For now at least, a proposed mural that says “All Lives Matter” will not be painted on Kirkwood Avenue just west of Indiana Avenue in downtown Bloomington.
Bloomington’s three-member board of public works has unanimously denied a special events application from Turning Point USA at Indiana University, to paint such a mural on the weekend of April 7 and 8.
The denial came at the board’s regular Tuesday meeting, after about 20 minutes worth of public comment, all of it opposed to the approval of the application to paint the mural.
The public commentary in opposition was based mostly on the fact that the “All Lives Matter” slogan is associated with opposition to the “Black Lives Matter” movement.
When it came time for a vote, the board didn’t deliberate on the question.
But when the item was put in front of the board, the basis for the denial was laid out by city attorney Mike Rouker: The proposed mural is for permanent or semi-permanent art (intended to last more than seven days), and it includes “speech.”
The inclusion of “words, letters, numbers, or universally recognized symbols, or logos of any kind” for a permanent art installation put the proposed ALM mural in conflict with the city’s new policy on art installations by private entities in the public right of way.
Bloomington’s policy was adopted by the board of public works at its Dec. 20, 2022 meeting.
The board’s action to adopt a new policy was taken because Bloomington was under a federal court order to develop and promulgate rules for private entities to install art in the public right-of-way. Continue reading “Proposed ALM mural denied by Bloomington board of public works as conflicting with new art policy” →
It looks like the table is now being set for the next phase in a pending federal lawsuit against the city of Bloomington.
An application to paint a mural on Kirkwood Avenue with the phrase “All Lives Matter” appears on the Bloomington board of public works agenda for Tuesday, March 14.
The application for the mural was made by Turning Point USA at Indiana University.
Bloomington’s city attorney, Mike Rouker, has recommended that the application be denied, because the design includes “speech” as defined by a new city policy on such art in the public right-of-way.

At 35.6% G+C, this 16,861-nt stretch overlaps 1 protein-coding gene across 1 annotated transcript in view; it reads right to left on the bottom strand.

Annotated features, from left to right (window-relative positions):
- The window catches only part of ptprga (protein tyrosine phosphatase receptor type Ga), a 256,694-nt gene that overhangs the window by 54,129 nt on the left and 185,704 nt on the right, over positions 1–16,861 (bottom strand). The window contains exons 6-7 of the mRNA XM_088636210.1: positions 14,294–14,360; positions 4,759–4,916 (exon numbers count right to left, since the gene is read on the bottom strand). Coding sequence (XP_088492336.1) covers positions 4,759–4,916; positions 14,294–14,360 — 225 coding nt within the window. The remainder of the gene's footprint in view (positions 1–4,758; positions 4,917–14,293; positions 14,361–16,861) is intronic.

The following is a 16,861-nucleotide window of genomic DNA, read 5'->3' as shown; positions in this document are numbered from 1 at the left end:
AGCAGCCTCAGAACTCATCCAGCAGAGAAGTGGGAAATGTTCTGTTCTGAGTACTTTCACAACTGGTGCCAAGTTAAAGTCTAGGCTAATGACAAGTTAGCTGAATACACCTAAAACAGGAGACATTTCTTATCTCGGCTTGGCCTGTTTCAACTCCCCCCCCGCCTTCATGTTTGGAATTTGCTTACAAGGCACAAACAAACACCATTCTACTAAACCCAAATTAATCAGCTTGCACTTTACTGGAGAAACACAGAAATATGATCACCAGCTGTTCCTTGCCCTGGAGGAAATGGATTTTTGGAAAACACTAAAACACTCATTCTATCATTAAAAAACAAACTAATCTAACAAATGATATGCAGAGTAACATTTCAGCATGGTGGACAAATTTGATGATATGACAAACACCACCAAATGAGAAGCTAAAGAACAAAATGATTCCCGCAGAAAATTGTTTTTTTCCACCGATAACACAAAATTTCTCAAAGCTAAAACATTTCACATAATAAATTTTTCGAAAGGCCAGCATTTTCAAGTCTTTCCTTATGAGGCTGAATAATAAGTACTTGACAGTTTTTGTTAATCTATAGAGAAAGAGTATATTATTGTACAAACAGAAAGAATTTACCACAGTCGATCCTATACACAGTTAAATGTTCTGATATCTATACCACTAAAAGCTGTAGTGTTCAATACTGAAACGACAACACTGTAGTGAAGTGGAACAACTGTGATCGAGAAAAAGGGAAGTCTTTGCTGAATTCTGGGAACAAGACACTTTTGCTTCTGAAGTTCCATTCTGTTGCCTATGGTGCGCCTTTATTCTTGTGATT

Bloomington’s policy was adopted by the board of public works at its Dec. 20,
The board’s action to adopt a new policy was taken because Bloomington was under a federal court order to develop and promulgate rules for private entities to install art in the public right-of-way.
That order came in connection with a lawsuit that Turning Point and Indiana University student Kyle Reynolds filed, after being denied permission to paint their “All Lives Matter” mural in 2021. The court found that the city’s refusal in 2021 to allow Reynolds to paint his mural likely amounted to viewpoint discrimination, and issued a preliminary injunction. Continue reading “Street mural: Bloomington attorney says application should be denied, because it contains speech” →
Early Saturday afternoon, on a quick trip to Brilliant Coffee Company for a cup of gelato, The B Square chanced on Joel Shields, who was adding some color to a parking sign post at 6th and Morton.
Shields lives in Venice Beach, California, but is Bloomington born and raised. He serves as a kind of unofficial artist in residence when he visits his hometown.
Saturday’s parking sign post was his second installation of the day. A block away, he installed a yarn panel at Kirkwood Avenue and Morton Street. Later on Saturday, he will be installing a third piece of art in the same general area, Shields told The B Square.
In case readers want to go on a Joel Shields art hunting expedition, he did give a hint: The next installation will probably be in an alley.
Continue reading “Caught in the artistic act: Two installations in downtown Bloomington on Saturday, a third to come” →
Funding for design of two projects that are meant to establish “gateways” to Bloomington got approval from the board of park commissioners at its regular Tuesday meeting.
One of the sites where a gateway is to be constructed is the northern tip of Miller-Showers Park. The other is the SR 45/46 bypass pedestrian bridge, which connects to the Arlington Heights Elementary School.
What the board approved on Tuesday was a $133,925 contract with Rundell Ernstberger & Associates (REA) for the design work on the two projects. Continue reading “Two Bloomington gateway projects get restart: Miller-Showers Park, pedestrian bridge” →